Mental Illness in Family Law & Divorce
According to the National Institute of Mental Health,
- Approximately 1 in 5 adults in the U.S. (46.6 million) experiences mental illness in a given year.
- Approximately 1 in 25 adults in the U.S. (11.2 million) experiences a serious mental illness in a given year that substantially interferes with or limits one or more major life activities.
- Approximately 1 in 5 youth aged 13–18 (21.4%) experiences a severe mental disorder at some point during their life. For children aged 8–15, the estimate is 13%.
Not surprisingly, mental health issues come up in the context of a divorce in a variety of ways. They arise when mental health issues contribute to the breakdown of the marriage or relationship. For instance, a partner may suffer from a condition which causes him or her to behave in ways that are detrimental to the relationship. This can manifest itself in aggression, narcissism, and self-centered behavior to the detriment of the other partner or children, excessive spending impacting family finances, to engaging in dangerous behavior with a partner, and/or their children.
What happens when someone believes that their partner’s actions are caused by a mental illness? After a complaint for divorce has been filed, or other court process started, attention needs to be focused to the behavior, and steps should be taken to:
- Ensure that children are safe;
- Assets of the marriage are protected; and
- A plan is created to provide treatment options if children are involved.
If a spouse or partner is suffering from mental illness to the extent that he or she cannot make rational decisions, the court has a variety of options to protect that person, both personally and his or her property. The court can appoint a guardian for the person, particularly if the illness is so extreme as to cause a person to be incompetent.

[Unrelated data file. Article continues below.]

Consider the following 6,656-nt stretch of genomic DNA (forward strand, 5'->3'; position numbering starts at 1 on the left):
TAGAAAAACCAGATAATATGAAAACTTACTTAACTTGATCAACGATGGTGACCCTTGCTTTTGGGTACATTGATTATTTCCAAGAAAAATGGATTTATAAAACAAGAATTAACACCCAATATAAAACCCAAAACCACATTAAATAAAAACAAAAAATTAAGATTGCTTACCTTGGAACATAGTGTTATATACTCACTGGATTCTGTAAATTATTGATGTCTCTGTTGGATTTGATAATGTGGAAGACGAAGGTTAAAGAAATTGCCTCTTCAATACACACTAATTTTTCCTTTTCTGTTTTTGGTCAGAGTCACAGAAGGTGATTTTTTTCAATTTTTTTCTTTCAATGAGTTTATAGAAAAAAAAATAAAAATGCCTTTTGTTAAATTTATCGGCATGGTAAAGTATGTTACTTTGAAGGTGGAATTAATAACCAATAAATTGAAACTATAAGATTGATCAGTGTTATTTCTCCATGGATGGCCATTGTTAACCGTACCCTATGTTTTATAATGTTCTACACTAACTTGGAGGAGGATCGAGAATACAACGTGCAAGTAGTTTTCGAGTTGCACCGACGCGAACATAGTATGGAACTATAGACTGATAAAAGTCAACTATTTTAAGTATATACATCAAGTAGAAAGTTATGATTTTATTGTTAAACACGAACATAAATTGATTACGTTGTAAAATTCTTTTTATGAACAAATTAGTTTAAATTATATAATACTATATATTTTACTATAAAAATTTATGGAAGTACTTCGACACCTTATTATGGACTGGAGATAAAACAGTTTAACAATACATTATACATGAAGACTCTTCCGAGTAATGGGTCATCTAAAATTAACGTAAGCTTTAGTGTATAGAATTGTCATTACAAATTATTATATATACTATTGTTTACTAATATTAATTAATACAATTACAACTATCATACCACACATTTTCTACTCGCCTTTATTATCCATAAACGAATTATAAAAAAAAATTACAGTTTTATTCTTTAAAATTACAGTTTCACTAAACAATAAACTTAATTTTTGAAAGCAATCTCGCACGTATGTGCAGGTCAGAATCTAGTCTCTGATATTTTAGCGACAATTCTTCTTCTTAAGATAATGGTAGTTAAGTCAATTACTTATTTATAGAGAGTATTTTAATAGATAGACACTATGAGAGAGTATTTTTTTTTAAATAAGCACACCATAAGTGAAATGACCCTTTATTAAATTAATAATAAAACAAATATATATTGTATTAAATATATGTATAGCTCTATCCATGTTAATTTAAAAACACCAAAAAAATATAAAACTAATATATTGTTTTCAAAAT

If the litigant is ill, but not to the point of incompetency, the court can appoint a Guardian Ad Litem.
If a partner or spouse’s illness is creating a risk of assets being dissipated, a court can freeze accounts, and limit access to funds. A court may allow a third party to make payments on behalf of a litigant such as rent, etc.
There is little question that difficult issues arise when a parent suffers from mental illness. The courts, acting in the best interests of children, must make sure the child is safe, while at the same time safeguarding a parent’s rights to have a relationship with a child. When custody is an issue and one parent is alleging that the other suffers from a mental illness, the court will typically order an evaluation by a licensed mental health provider with experience in custody cases. The court may enter an order limiting, or prohibiting contact with the children pending the outcome of the evaluation. Then, depending on the outcome of the evaluation, the court may order therapy, medication, or other recommended treatment as a condition to parenting time. While the parent is undergoing treatment, the court can order supervised parenting time to make sure the children see the parent, but also making sure they are safe.
If substance abuse is part of the illness, there are options to make sure a child is not with a parent who is intoxicated. In addition to random drug testing, which the court can order as a condition of parenting time, there are devices, similar to mini breathalyzers to detect alcohol and certain other substances. These can be carried on someone’s person, in a pocket or purse, and they will be sent a random text instructing them to blow into it. A report will then be sent to the custodial parent, who can take steps to protect the children.
Sometimes, a child will suffer from a mental illness and the parents may differ as to the existence of the illness or for its treatment. This often results in a health care provider refusing to treat in the absence of agreement. In that case, either parent can petition the court for assistance, and an order allowing treatment.